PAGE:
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History Of Maple Syrup



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The credit of making Maple Syrup goes to the North American Indians who initiated this process. This process evolved thousands of years ago and still continues with its ever increasing demand. The North American Indians with the help of tomahawks made incisions into the trees to remove sap from the Maple. The clear sap was then collected using birch barks.

The process of boiling was not involved in their methods of extracting syrup from the sap; instead they used two different methods. The water in the sap was evaporated either by putting hot stones in the sap or freezing the sap in the night and removing the frozen water layer in the morning.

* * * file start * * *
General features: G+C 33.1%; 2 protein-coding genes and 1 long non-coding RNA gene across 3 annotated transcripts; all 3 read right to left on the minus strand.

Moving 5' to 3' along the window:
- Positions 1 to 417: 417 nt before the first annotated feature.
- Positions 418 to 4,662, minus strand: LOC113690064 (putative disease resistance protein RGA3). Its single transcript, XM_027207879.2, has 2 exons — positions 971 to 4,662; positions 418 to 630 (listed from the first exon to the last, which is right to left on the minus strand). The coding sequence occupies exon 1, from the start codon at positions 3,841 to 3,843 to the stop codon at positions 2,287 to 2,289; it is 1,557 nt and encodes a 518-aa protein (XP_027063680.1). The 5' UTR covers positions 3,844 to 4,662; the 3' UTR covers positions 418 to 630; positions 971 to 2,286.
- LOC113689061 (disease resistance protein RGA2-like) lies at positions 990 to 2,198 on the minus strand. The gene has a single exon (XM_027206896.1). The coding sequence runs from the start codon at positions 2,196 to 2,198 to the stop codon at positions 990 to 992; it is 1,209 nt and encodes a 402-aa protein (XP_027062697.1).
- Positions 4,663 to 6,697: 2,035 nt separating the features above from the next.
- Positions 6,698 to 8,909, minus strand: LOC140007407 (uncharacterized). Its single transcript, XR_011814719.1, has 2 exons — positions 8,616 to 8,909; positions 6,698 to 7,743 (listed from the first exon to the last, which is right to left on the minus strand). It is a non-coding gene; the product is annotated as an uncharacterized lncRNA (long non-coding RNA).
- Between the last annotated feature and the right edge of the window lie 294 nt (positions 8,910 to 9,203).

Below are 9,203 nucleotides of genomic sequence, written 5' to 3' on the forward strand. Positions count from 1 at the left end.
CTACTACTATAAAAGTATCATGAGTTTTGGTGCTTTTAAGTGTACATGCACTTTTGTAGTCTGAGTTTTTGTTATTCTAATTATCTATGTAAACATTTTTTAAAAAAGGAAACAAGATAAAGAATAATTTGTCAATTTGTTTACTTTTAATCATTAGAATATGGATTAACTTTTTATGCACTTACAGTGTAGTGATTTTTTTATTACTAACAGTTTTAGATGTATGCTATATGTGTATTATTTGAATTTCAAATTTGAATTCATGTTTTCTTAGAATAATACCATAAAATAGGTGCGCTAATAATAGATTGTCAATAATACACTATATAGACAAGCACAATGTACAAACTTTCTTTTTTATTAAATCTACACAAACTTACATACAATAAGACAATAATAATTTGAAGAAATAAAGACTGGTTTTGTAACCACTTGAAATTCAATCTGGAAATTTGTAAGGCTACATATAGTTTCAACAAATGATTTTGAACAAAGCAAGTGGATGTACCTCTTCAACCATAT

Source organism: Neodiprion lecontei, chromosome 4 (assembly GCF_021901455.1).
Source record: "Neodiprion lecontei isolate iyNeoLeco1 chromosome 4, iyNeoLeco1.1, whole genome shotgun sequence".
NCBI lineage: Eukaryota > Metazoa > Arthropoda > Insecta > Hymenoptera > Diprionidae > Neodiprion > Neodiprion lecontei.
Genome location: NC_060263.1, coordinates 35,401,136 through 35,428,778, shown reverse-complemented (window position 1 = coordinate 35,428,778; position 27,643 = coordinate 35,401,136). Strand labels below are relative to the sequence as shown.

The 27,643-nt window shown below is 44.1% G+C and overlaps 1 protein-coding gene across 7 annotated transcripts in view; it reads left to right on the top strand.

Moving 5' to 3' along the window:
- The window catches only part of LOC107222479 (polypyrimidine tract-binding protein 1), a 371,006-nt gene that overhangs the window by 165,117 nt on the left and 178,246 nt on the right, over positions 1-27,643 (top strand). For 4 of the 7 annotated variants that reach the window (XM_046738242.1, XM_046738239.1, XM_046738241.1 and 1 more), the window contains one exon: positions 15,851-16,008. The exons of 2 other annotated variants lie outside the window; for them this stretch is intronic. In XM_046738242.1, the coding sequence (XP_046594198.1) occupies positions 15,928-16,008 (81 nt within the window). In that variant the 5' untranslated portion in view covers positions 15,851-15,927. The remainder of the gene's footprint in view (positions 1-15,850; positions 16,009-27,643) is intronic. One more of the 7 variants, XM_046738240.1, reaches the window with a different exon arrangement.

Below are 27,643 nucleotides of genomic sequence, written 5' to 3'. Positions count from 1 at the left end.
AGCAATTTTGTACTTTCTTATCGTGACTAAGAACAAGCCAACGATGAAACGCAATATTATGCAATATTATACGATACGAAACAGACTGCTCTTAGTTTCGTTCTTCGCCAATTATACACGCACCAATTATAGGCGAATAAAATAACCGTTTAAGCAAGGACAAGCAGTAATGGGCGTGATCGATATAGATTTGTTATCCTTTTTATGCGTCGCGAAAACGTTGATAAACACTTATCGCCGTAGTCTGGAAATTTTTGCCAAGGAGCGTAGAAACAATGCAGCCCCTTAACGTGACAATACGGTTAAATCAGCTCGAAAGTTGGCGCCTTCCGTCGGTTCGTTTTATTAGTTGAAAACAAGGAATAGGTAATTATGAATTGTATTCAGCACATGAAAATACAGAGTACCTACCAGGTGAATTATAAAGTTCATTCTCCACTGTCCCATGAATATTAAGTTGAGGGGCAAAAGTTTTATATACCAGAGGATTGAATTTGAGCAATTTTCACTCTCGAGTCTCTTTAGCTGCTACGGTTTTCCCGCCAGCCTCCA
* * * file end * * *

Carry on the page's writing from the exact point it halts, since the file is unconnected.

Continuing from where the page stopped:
The settlers who formed their colonies in North America were held spell bound with this sweet, delicious juice used as a natural sweetener. They developed their own methods and used iron drill bits to tap the sap and then boil in metal kettles to reduce the syrup.

Sugar could only be procured from West Indies which was highly taxed and had to pay exorbitant price. For this reason the colonists used maple syrup as main sweetener. But the scenario changed when sugar became cheap and replaced maple syrup. Now the consumption of maple syrup is one-fifth to what it was in the beginning of twentieth century.

Only in the selected regions of North America Maple syrup producing trees are grown like the provinces of New Brunswick, Nova Scotia and Quebec in Canada and the states of Vermont and New York in the US

 
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